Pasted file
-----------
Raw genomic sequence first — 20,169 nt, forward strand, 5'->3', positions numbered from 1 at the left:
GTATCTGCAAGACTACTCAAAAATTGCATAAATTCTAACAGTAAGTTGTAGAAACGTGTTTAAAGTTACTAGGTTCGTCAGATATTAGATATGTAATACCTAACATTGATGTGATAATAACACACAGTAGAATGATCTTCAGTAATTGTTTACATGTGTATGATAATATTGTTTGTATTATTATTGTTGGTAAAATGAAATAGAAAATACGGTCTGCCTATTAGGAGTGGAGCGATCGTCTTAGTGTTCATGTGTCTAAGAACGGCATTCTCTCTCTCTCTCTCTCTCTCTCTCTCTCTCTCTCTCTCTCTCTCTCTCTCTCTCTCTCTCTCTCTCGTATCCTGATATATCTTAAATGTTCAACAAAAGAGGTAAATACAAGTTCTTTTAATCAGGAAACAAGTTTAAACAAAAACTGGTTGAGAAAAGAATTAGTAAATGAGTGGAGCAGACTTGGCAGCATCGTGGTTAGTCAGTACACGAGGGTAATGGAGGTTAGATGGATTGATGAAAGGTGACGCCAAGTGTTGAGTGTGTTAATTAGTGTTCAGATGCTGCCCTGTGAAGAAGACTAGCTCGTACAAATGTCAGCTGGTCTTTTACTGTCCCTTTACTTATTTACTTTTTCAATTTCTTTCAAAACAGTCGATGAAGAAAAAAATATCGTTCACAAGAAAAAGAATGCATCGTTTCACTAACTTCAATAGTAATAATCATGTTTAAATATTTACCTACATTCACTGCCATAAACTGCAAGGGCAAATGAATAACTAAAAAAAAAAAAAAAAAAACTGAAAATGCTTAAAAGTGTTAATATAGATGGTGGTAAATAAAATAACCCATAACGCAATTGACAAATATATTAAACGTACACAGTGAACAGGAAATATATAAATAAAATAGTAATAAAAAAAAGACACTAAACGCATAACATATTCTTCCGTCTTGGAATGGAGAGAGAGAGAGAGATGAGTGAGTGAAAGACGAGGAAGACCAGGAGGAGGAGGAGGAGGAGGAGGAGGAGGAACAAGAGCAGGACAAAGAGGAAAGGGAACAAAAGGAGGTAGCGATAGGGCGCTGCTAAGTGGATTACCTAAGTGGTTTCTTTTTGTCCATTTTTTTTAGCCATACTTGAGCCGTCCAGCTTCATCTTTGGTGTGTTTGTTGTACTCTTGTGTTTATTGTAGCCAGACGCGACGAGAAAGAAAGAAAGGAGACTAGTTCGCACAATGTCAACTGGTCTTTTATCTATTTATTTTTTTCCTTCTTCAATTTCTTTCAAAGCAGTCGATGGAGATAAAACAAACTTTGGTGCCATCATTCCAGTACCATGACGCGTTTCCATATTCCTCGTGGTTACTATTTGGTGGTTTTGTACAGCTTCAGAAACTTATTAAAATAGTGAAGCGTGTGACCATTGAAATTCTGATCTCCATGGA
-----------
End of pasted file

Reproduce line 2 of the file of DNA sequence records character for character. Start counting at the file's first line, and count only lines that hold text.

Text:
GTATCTGCAAGACTACTCAAAAATTGCATAAATTCTAACAGTAAGTTGTAGAAACGTGTTTAAAGTTACTAGGTTCGTCAGATATTAGATATGTAATACCTAACATTGATGTGATAATAACACACAGTAGAATGATCTTCAGTAATTGTTTACATGTGTATGATAATATTGTTTGTATTATTATTGTTGGTAAAATGAAATAGAAAATACGGTCTGCCTATTAGGAGTGGAGCGATCGTCTTAGTGTTCATGTGTCTAAGAACGGCATTCTCTCTCTCTCTCTCTCTCTCTCTCTCTCTCTCTCTCTCTCTCTCTCTCTCTCTCTCTCTCTCTCTCGTATCCTGATATATCTTAAATGTTCAACAAAAGAGGTAAATACAAGTTCTTTTAATCAGGAAACAAGTTTAAACAAAAACTGGTTGAGAAAAGAATTAGTAAATGAGTGGAGCAGACTTGGCAGCATCGTGGTTAGTCAGTACACGAGGGTAATGGAGGTTAGATGGATTGATGAAAGGTGACGCCAAGTGTTGAGTGTGTTAATTAGTGTTCAGATGCTGCCCTGTGAAGAAGACTAGCTCGTACAAATGTCAGCTGGTCTTTTACTGTCCCTTTACTTATTTACTTTTTCAATTTCTTTCAAAACAGTCGATGAAGAAAAAAATATCGTTCACAAGAAAAAGAATGCATCGTTTCACTAACTTCAATAGTAATAATCATGTTTAAATATTTACCTACATTCACTGCCATAAACTGCAAGGGCAAATGAATAACTAAAAAAAAAAAAAAAAAAACTGAAAATGCTTAAAAGTGTTAATATAGATGGTGGTAAATAAAATAACCCATAACGCAATTGACAAATATATTAAACGTACACAGTGAACAGGAAATATATAAATAAAATAGTAATAAAAAAAAGACACTAAACGCATAACATATTCTTCCGTCTTGGAATGGAGAGAGAGAGAGAGATGAGTGAGTGAAAGACGAGGAAGACCAGGAGGAGGAGGAGGAGGAGGAGGAGGAGGAACAAGAGCAGGACAAAGAGGAAAGGGAACAAAAGGAGGTAGCGATAGGGCGCTGCTAAGTGGATTACCTAAGTGGTTTCTTTTTGTCCATTTTTTTTAGCCATACTTGAGCCGTCCAGCTTCATCTTTGGTGTGTTTGTTGTACTCTTGTGTTTATTGTAGCCAGACGCGACGAGAAAGAAAGAAAGGAGACTAGTTCGCACAATGTCAACTGGTCTTTTATCTATTTATTTTTTTCCTTCTTCAATTTCTTTCAAAGCAGTCGATGGAGATAAAACAAACTTTGGTGCCATCATTCCAGTACCATGACGCGTTTCCATATTCCTCGTGGTTACTATTTGGTGGTTTTGTACAGCTTCAGAAACTTATTAAAATAGTGAAGCGTGTGACCATTGAAATTCTGATCTCCATGGA